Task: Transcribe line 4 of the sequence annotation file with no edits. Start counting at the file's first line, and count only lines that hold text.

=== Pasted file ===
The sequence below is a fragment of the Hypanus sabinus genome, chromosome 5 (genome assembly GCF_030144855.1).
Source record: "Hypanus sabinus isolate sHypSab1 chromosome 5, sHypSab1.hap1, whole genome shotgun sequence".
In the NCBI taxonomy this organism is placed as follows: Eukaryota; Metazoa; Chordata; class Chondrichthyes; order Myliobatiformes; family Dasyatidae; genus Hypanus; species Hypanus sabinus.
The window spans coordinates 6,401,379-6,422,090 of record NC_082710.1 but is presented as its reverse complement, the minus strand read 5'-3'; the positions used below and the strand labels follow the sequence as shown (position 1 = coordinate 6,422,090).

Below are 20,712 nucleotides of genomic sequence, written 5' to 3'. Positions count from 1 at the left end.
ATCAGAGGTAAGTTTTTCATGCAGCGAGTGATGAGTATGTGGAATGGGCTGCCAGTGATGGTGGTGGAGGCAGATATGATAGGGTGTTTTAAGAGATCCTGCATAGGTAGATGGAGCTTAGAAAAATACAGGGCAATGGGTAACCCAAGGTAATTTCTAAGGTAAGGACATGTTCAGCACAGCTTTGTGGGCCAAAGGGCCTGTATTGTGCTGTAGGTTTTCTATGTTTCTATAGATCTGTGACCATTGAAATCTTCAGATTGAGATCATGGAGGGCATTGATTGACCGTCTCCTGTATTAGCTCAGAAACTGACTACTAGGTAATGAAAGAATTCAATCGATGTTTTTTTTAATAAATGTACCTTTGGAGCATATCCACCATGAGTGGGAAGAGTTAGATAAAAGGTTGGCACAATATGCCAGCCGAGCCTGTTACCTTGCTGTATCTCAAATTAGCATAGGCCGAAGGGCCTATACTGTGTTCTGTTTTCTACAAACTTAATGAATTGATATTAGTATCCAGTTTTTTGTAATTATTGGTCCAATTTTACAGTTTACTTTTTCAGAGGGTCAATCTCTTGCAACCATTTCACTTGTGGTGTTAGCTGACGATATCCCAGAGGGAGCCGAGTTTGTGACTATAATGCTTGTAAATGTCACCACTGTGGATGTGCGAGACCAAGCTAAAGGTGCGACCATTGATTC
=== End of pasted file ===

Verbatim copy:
The window spans coordinates 6,401,379-6,422,090 of record NC_082710.1 but is presented as its reverse complement, the minus strand read 5'-3'; the positions used below and the strand labels follow the sequence as shown (position 1 = coordinate 6,422,090).